Upshot, Rimshot (Gauri Story, Part III)

Ahhh. I’m starting to get it, now.  It’s so poetic. Long has the influence of Shiva been a driver in my life. In fact, after two months in an Ashram devoted to both the Divine Mother and an incarnation of Shiva called Babaji, I treated myself to a little statue of Nataraj, the aspect of Shiva dancing the universe in and out of existence, a perpetual, cyclical dance of creation and destruction. The purpose of this little Divine dervish was to place it prominently on the dashboard of my car, Gauri. (Gauri is one of many names for Shiva’s consort, often known as Parvati, though I did not make that specific association with Parvati as much as with her aspect as white mountain goddess.) For the next four months, I rode around inside Gauri, gazing at Shiva.  Gauri, or Shakti, is the feminine aspect of the Divine–she is the manifest, form, energy, the physical universe ( as well as its container, the void). Shiva is the potential, the idea, the impulse, the power, the mover.

“Yes, yes, Michou,” you say. “Reel yourself in. What happened with the car?”

Okay. At the end of our last episode, our heroine had just left Gauri at Collision One. I’m sorry; even that is poetic. Here we have this dance of Shiva, with universes and planets and people and ideas all careening around colliding, even as they are part of this absolutely perfect and unfathomable Unity….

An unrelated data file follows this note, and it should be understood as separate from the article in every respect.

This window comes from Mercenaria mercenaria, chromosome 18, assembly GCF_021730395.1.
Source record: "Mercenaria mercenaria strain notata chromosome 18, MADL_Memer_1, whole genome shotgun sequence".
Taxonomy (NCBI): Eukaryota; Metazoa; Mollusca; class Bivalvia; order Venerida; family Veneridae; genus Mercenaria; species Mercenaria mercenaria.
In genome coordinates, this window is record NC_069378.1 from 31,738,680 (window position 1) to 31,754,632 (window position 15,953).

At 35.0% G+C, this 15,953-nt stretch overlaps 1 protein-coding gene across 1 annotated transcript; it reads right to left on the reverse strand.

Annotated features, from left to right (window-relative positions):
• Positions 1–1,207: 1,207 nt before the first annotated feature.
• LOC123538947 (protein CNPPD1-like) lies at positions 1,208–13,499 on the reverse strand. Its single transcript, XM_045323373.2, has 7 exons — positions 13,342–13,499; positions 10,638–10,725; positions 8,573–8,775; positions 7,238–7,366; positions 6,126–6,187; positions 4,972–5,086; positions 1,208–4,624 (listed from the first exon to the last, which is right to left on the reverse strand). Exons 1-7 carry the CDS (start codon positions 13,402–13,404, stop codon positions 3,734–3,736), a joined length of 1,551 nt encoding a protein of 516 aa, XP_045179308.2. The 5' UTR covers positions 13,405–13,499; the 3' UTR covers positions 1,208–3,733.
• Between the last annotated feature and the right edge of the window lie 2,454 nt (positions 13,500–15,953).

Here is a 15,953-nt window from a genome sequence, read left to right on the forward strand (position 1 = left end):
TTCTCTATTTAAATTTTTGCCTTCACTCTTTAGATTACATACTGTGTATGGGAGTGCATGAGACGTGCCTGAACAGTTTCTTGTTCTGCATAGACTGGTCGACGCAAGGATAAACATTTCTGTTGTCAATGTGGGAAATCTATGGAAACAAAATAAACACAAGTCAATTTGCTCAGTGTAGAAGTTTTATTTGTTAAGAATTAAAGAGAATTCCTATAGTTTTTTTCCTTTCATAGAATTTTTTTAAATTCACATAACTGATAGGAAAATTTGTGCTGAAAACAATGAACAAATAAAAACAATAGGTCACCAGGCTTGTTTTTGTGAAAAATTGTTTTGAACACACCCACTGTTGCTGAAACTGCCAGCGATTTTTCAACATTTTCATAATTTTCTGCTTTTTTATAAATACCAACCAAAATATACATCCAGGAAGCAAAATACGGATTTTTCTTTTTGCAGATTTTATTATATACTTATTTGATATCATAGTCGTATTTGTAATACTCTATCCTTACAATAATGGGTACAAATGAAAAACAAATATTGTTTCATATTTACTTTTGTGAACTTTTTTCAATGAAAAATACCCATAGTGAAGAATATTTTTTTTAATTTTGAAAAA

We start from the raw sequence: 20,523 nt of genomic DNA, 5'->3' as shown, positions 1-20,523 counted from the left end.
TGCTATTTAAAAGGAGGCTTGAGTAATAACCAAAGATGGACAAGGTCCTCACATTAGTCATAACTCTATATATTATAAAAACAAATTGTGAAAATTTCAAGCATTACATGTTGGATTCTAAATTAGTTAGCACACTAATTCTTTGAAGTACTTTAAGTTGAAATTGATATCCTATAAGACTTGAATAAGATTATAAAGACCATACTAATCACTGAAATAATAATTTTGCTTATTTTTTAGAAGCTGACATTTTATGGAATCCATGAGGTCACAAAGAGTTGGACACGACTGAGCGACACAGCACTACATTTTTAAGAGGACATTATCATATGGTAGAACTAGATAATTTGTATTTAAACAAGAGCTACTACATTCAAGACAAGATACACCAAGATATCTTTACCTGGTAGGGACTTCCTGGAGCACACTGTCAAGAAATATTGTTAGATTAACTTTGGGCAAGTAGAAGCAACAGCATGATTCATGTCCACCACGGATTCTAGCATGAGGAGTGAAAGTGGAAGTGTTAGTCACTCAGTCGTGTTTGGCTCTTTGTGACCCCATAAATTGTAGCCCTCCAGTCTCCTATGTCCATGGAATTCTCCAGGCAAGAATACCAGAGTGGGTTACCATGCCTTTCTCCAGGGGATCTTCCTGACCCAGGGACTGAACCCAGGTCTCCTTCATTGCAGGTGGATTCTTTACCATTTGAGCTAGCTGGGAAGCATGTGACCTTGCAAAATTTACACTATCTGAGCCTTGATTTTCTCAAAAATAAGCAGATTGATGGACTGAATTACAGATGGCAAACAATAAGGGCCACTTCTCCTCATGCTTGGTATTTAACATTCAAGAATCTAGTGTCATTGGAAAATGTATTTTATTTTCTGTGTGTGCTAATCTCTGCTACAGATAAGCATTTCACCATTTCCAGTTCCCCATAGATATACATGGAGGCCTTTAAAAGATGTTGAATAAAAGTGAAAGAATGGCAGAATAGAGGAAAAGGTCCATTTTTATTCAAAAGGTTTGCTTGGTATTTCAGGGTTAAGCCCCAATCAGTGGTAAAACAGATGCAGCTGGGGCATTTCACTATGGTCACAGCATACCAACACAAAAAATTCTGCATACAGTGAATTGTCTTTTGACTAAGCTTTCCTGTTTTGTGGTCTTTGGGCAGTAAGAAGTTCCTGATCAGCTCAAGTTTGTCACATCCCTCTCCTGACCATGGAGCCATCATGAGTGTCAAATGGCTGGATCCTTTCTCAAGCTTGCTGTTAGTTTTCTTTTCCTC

But anyway, with the car so stowed, my attention turned to chasing down all the details. A near two week phone call campaign commenced to track down the elusive officer who reported having my license plate.  I began the ongoing mop-up after the breach of my email, which required wiping the computer, and then tracking down what was lost in the process. And I generally watched this and other bureaucratic pursuits dominate the next week, and noticed myself descending into an enervated malaise.